State of Emergency in Armenia Incompatible with Democratic Standards; Use of Lethal Force Must be Investigated | Freedom House

State of Emergency in Armenia Incompatible with Democratic Standards; Use of Lethal Force Must be Investigated

Washington, D.C.
The state of emergency imposed by the government of Armenia is at odds with democratic standards and should be lifted as soon as possible, Freedom House said today, urging both the government and protesters to remain peaceful and respect the rule of law.

Following disputed presidential elections on February 19, opposition supporters began demonstrating in the center of Yerevan, Armenia’s capital. Violence flared when police sought to remove the protesters, and President Robert Kocharian responded by declaring a state of emergency on March 1. Eight people have been killed and more than 100 injured in clashes between police and protesters.  The state of emergency, which prohibits mass gatherings and requires news reports on domestic political matters to include only official information, is due to last until March 20. 

“While the exact details of the  situation are still unclear, a state of emergency that bans all demonstrations—including peaceful ones—as well as independent reporting by the media  is excessive and unnecessary,” said Paula Schriefer, director of advocacy at Freedom House. “It is incumbent on President Kocharian and President-elect Sarkisian to avoid any further resort to force, to end the state of emergency as soon as possible, and to conduct a full and transparent review of what has taken place since February 19.”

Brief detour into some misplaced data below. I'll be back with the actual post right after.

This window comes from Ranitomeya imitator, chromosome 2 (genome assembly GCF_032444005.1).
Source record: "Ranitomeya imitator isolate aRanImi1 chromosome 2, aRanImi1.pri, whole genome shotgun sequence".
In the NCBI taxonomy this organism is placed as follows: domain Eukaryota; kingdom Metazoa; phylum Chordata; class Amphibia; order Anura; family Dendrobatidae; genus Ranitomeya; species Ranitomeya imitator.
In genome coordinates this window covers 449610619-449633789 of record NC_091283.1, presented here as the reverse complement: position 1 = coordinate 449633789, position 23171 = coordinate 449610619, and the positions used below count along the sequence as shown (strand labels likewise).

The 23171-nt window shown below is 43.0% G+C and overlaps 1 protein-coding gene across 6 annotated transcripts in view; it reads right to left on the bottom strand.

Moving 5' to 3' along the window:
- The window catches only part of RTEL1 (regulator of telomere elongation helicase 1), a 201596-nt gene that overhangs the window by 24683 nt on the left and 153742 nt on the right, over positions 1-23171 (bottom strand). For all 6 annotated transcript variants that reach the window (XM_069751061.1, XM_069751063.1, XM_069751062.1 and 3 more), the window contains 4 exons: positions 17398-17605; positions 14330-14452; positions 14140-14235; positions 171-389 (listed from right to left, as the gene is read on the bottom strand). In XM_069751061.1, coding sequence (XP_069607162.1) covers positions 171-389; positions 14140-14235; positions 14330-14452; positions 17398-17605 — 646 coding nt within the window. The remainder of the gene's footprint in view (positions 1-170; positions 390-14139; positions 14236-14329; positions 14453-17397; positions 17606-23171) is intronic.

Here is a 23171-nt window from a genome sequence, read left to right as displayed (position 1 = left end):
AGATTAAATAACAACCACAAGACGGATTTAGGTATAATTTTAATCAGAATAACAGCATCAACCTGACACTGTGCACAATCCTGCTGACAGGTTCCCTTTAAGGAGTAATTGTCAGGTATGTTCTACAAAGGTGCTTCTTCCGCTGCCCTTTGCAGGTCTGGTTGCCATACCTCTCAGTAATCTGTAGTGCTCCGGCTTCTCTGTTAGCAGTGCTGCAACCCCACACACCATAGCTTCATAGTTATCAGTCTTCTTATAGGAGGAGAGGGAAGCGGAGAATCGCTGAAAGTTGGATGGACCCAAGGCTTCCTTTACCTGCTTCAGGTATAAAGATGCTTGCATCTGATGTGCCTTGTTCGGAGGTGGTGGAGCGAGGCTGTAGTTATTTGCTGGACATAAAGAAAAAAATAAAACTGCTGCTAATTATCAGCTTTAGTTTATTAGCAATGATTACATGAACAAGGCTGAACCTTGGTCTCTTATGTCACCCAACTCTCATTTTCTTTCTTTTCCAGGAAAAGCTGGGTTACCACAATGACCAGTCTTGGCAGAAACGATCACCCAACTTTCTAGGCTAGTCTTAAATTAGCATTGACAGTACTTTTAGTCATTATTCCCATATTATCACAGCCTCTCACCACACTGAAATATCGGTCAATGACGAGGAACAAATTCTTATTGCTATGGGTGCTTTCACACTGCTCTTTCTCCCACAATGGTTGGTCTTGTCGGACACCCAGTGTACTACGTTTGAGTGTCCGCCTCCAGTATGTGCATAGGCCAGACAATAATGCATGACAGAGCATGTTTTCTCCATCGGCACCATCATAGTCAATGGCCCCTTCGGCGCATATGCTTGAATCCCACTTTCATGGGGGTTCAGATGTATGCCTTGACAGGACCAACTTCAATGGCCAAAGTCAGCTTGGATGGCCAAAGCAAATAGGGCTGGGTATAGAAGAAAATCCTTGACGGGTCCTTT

The ruling party’s candidate, Serge Sarkisian, won 53% in the first round of presidential elections, allowing him to avoid a runoff with the second place finisher, former president Levon Ter-Petrosian.  Supporters of Mr. Ter-Petrosian claimed that the ruling party tampered with the vote counting process in order to avoid a runoff. 

According to the preliminary analysis of observers from the Organization for Security and Cooperation in Europe (OSCE), the election was conducted mostly in line with Armenia’s international commitments, although “problems with its implementation, especially during the vote count, in some cases undermined the trust of the people.”

“The tragic events of the last days have brought to the surface the simmering grievances within the country,” said Christopher Walker, director of studies at Freedom House. “In the larger picture, it is more important now than ever that the Armenian authorities urgently recommit themselves to the political reform process. We urge the government and the protestors to respect the democratic process and to pursue peaceful dialogue.”

While the OSCE has described the February 19 elections and parliamentary elections last year as improvements over previous elections, Freedom House does not consider Armenia to be an electoral democracy. The country’s 1995 and 1999 parliamentary and 1996 presidential elections were marred by serious irregularities. Presidential and parliamentary polls, in February-March and May 2003, respectively, were strongly criticized by international election monitors, who cited widespread fraud, particularly in the presidential vote.

Armenia ranks Partly Free in the 2008 edition of Freedom in the World, Freedom House’s annual survey of political rights and civil liberties worldwide. The country received a 5 (on a scale of 1 to 7, with 7 as the lowest) for political rights, and a 4 for civil liberties.

For more information on Armenia, visit:

Freedom in the World 2008: Armenia
Nations in Transit 2007: Armenia
Countries at the Crossroads 2006: Armenia
Freedom of the Press 2007: Armenia

Freedom House, an independent nongovernmental organization that supports the expansion of freedom in the world, has been monitoring political rights and civil liberties in Armenia since the country became independent in 1991.


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